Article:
Robert Mann: Aspiring to be a fool
In my dog-eared and ever-expanding notebook of quotations, one statement by St. Francis of Assisi has consistently been revisited: “For the Lord said to me, that he wanted me to be a fool and a simpleton, the like of which was never seen before.” The words of Paul in the letters to the Corinthians echo a similar line: “For the foolishness of God is wiser than men, and the weakness of God is stronger than men.”
The words of St. Francis are startling to me because they serve as a reminder that God’s ordering of reality is completely different from the order I have adopted. I have little resistance to the view of faith as a respectable and positive component of a well-rounded person. However, living with faith as the very essence of life, making all other pursuits subservient, is certainly a pathway to being regarded as a fool.
The insatiable ego is always a contender for first place in my life. While its demands are cloaked in a promise of satisfaction, true joy remains just around the bend. Many times when I am angry, I do a quick self-analysis by asking, “Is the source of this anger related to pride or greed?” The answer is overwhelmingly “yes.” Occasionally I can trace my anger back to a moral imperative, but preservation of ego is the overwhelming winner.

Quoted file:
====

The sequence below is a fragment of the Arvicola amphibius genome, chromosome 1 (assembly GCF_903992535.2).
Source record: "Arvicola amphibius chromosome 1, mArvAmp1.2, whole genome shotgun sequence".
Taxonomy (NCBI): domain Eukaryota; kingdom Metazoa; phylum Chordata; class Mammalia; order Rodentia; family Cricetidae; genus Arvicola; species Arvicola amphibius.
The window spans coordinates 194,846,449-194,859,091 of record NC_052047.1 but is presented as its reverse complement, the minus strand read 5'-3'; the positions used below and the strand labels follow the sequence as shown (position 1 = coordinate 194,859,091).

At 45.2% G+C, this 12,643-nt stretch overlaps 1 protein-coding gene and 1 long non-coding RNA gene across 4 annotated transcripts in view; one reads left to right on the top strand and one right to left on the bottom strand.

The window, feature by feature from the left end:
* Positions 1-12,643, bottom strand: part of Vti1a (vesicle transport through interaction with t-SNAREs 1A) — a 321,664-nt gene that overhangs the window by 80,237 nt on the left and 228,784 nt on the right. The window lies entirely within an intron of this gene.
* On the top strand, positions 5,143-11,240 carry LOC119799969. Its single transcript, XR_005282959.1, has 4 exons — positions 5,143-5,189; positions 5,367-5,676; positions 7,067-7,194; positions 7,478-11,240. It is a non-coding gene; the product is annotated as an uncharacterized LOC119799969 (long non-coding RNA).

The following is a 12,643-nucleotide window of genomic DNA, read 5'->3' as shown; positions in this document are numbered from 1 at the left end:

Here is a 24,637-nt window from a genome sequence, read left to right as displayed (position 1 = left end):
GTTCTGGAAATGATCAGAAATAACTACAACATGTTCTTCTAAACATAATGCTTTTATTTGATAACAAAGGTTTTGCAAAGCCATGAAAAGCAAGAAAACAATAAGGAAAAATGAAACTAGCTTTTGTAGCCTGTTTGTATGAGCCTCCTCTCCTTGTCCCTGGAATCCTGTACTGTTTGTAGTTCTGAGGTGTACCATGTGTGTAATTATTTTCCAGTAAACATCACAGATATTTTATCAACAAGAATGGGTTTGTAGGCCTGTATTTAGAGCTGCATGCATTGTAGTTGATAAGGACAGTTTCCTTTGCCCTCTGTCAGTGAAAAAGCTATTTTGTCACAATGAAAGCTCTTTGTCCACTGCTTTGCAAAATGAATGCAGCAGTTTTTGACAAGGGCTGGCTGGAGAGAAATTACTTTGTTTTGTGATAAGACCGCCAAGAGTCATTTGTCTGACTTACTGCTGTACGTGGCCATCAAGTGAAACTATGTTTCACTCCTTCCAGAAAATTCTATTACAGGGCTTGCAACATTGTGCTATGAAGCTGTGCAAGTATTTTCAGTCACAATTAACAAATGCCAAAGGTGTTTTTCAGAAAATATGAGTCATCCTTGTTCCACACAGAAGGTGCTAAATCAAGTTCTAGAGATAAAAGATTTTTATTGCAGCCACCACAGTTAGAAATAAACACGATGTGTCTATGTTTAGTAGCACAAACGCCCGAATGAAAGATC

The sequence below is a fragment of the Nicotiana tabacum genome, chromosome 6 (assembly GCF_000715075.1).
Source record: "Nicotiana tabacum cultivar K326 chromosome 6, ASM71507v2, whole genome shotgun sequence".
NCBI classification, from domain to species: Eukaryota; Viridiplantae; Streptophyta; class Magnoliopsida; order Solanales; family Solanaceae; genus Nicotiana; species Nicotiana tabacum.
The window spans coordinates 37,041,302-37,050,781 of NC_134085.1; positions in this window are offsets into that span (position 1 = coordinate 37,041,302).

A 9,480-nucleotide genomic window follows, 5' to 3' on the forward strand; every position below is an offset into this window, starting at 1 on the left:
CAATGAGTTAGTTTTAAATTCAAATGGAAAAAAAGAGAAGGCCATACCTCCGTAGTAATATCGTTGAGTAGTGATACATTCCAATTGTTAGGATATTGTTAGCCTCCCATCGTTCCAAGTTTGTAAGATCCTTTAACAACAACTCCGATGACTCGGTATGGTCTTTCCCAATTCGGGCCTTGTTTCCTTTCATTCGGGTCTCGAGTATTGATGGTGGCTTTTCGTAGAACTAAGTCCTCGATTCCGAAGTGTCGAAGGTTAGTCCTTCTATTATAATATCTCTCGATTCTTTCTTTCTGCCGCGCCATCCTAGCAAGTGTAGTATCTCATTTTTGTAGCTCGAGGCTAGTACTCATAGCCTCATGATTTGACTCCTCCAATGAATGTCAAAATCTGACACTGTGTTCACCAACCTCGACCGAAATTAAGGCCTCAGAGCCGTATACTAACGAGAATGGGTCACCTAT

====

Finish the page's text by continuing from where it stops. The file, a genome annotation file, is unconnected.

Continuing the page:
There is a call to freedom from the weights and measures of this world in being a fool for Christ. While there are multiple accounts of St. Francis physically levitating above the ground, it was his spirit that must have been unbearably light as he moved through the physical world. As Paul also wrote to the Corinthians, “Where the Spirit of the Lord is, there is freedom.”
Reflecting on cover letters, resumes and bios I’ve written, I cannot conceive of selling myself as a fool, “the like of which was never seen before.” It might generate a good round of laughs, but little more. Yet in my life resume, this is the one clear objective that is worthy of the Lord.
The cultural currents that surround our lives run wide and strong. Retaining Christ as a component of a respectable life will be met with unflinching acceptance. It can be an effortless course in the sense that even in the absence of aspirations movement through life occurs. Pursuing Christ as the sole meaning in life will generate chaos, curiosity and hatred, and require constant effort to remain in place or move forward. The way of the fool - the way of the cross - is an absurd invitation by any standard measure.